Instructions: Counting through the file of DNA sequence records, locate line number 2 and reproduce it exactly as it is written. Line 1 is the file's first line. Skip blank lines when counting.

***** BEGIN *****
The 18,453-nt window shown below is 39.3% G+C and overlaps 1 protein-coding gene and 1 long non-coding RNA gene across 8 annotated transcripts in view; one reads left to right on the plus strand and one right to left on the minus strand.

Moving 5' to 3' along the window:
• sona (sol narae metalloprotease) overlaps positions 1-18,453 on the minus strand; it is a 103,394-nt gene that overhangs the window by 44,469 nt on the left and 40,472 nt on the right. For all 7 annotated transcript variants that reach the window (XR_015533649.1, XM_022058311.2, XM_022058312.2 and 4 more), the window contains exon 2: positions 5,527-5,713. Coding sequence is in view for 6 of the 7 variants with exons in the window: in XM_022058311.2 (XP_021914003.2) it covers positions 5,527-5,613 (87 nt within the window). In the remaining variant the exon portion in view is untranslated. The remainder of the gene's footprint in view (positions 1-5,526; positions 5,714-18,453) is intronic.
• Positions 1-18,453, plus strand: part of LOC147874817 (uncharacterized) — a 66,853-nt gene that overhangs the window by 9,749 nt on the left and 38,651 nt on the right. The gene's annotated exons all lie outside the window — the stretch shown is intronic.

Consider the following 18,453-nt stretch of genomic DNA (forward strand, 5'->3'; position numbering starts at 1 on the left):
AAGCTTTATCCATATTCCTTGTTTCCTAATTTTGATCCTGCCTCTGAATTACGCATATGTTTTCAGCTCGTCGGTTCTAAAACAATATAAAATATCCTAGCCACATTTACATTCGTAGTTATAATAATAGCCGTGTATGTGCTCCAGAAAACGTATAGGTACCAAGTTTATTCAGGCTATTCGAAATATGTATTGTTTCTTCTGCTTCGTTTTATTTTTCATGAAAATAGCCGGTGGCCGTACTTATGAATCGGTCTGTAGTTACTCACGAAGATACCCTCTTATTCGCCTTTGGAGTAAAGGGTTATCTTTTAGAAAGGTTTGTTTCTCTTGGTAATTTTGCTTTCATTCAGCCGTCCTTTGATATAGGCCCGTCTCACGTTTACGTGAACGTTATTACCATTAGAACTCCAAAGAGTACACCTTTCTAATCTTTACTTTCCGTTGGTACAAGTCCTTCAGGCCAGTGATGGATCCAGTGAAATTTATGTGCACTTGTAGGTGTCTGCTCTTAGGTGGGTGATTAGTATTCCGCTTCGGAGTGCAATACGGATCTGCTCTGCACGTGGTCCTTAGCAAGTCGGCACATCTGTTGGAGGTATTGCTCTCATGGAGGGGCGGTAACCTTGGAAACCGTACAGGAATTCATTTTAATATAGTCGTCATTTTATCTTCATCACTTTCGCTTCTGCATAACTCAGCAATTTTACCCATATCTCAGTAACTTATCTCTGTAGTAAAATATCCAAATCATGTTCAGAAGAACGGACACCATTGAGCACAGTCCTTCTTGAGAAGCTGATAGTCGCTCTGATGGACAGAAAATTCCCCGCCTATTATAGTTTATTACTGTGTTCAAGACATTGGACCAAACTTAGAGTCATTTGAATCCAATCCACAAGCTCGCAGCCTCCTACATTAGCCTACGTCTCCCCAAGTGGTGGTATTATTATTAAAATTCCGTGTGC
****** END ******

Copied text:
Moving 5' to 3' along the window: